12. maplefemme
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    by maplefemme » Aug 16, 2011
    John, I really appreciate your ever insightful posts and so I'm curious about your thoughts on JCK's Rob Bates article on the recent softening of prices, specifically pointing out GIA graded stones....
     
  13. John Pollard
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    by John Pollard » Aug 17, 2011
    Thanks for the kind feedback.

    I suspect - and hope - that Mr. Bates is correct about a softening in the disproportionate pricing of melee goods. I tend to agree with those in the article who expect that in normal sizes we'll see a correction, not steady declines. Looking at pricing history over the last year there have been multiple corrections within the overall trend of increases; see the chart below - keeping in mind that if diamonds were valued in a currency other than the USD the increases would not seem so exaggerated.

    diamond-index1.jpg
     
  14. scepture
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  15. centralsquare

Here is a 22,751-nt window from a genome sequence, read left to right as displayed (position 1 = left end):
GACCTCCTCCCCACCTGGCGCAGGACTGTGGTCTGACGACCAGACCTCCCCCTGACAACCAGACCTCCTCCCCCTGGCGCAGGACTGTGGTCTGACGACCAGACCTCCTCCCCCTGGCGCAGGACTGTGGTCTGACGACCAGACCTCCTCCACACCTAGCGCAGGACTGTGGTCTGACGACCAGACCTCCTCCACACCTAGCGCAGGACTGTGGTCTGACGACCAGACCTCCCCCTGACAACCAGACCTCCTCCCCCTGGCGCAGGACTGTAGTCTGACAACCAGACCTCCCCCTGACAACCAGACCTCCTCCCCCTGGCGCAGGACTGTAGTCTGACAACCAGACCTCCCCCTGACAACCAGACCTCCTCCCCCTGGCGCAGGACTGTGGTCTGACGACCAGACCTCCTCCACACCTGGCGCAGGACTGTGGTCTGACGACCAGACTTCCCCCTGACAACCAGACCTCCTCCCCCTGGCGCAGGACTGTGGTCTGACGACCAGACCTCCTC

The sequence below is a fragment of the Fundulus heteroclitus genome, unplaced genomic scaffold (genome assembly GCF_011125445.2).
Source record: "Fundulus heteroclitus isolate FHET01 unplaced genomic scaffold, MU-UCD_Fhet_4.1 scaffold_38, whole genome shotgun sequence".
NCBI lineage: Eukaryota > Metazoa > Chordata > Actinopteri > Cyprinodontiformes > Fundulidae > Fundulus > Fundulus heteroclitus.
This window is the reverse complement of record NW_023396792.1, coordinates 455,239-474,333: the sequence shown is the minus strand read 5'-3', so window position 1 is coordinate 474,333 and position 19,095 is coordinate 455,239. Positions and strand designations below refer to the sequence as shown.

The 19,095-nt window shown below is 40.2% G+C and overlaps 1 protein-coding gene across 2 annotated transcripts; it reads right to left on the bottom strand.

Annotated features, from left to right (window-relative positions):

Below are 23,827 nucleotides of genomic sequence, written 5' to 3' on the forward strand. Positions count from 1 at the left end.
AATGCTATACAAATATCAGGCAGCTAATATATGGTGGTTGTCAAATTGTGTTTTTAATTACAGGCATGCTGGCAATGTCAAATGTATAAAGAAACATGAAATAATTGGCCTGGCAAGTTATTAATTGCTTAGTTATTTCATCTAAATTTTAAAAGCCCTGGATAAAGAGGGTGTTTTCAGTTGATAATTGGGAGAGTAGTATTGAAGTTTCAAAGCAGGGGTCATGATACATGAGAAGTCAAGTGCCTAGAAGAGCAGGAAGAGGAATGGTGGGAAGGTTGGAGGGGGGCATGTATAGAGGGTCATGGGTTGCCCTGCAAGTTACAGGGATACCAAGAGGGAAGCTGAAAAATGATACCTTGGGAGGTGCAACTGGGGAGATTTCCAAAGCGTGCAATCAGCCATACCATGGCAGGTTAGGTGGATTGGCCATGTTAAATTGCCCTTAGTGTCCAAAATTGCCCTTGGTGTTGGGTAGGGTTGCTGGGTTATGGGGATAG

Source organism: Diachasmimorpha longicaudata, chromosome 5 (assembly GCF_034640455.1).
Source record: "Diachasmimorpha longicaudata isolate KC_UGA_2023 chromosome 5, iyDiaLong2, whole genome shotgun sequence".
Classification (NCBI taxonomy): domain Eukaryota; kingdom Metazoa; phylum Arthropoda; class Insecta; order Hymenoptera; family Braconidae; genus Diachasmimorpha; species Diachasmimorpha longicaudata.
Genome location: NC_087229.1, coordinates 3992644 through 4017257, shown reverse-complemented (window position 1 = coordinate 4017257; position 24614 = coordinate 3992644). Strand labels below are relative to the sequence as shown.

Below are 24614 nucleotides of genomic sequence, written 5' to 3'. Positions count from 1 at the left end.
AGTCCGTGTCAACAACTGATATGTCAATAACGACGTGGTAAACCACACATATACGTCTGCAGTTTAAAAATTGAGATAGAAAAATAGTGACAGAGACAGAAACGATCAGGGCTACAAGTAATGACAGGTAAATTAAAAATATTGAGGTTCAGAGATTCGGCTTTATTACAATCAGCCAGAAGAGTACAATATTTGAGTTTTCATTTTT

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    by centralsquare » Aug 17, 2011
    Very interesting. Thanks for posting!
     
  16. maplefemme
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    by maplefemme » Aug 17, 2011
    Thank you John, very interesting...

    PS> Thank you for posting the link scepture.
     
  17. John Pollard
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  18. centralsquare
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    by centralsquare » Aug 25, 2011
    Let's hope it stays that way!
     
  19. Laila619
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    by Laila619 » Aug 26, 2011
    Here here!

    Otherwise, I see a lot of colored stone e-rings in the future.
     
  20. centralsquare
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    by centralsquare » Aug 26, 2011
    Well, the price of gold is making that more difficult as well.
     
  21. Black Jade
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    by Black Jade » Aug 26, 2011
    From what I saw in China (this is anecdotal evidence by its very nature) and in the Chinese fashion magazines I have been reading, the diamonds that are in demand there are not at all the kinds of goods that are in demand here. Chinese engagement rings have what most would call 'melee' here in them as center stones. To me the rings are delicate and pretty, but the majority of diamonds are smaller than 20 points, many of them actually smaller than 10 points. They do have beautiful color and clarity. I am talking about solitaire rings here, with ONE stone of a very small size.